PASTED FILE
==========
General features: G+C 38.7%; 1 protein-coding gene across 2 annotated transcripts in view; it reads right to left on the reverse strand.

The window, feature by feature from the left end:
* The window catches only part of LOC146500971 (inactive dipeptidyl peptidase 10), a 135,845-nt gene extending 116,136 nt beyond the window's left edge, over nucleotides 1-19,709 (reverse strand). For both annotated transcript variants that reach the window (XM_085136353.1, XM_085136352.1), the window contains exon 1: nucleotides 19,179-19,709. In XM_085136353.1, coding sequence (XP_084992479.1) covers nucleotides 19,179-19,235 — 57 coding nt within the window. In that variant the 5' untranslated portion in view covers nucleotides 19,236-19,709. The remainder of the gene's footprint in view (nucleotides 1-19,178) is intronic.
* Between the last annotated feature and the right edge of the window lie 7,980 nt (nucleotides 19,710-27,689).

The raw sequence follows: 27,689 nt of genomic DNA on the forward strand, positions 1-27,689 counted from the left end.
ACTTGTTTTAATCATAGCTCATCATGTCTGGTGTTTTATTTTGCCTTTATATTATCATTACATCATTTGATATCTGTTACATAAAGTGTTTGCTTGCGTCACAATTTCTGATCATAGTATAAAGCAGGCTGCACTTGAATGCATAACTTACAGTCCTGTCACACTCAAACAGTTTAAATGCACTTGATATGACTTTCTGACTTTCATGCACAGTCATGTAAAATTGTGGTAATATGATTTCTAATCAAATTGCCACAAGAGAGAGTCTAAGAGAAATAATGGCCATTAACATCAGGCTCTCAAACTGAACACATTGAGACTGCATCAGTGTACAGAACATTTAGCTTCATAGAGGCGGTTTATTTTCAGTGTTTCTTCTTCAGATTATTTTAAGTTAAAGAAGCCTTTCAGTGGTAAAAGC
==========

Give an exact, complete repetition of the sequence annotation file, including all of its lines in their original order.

General features: G+C 38.7%; 1 protein-coding gene across 2 annotated transcripts in view; it reads right to left on the reverse strand.

The window, feature by feature from the left end:
* The window catches only part of LOC146500971 (inactive dipeptidyl peptidase 10), a 135,845-nt gene extending 116,136 nt beyond the window's left edge, over nucleotides 1-19,709 (reverse strand). For both annotated transcript variants that reach the window (XM_085136353.1, XM_085136352.1), the window contains exon 1: nucleotides 19,179-19,709. In XM_085136353.1, coding sequence (XP_084992479.1) covers nucleotides 19,179-19,235 — 57 coding nt within the window. In that variant the 5' untranslated portion in view covers nucleotides 19,236-19,709. The remainder of the gene's footprint in view (nucleotides 1-19,178) is intronic.
* Between the last annotated feature and the right edge of the window lie 7,980 nt (nucleotides 19,710-27,689).

The raw sequence follows: 27,689 nt of genomic DNA on the forward strand, positions 1-27,689 counted from the left end.
ACTTGTTTTAATCATAGCTCATCATGTCTGGTGTTTTATTTTGCCTTTATATTATCATTACATCATTTGATATCTGTTACATAAAGTGTTTGCTTGCGTCACAATTTCTGATCATAGTATAAAGCAGGCTGCACTTGAATGCATAACTTACAGTCCTGTCACACTCAAACAGTTTAAATGCACTTGATATGACTTTCTGACTTTCATGCACAGTCATGTAAAATTGTGGTAATATGATTTCTAATCAAATTGCCACAAGAGAGAGTCTAAGAGAAATAATGGCCATTAACATCAGGCTCTCAAACTGAACACATTGAGACTGCATCAGTGTACAGAACATTTAGCTTCATAGAGGCGGTTTATTTTCAGTGTTTCTTCTTCAGATTATTTTAAGTTAAAGAAGCCTTTCAGTGGTAAAAGC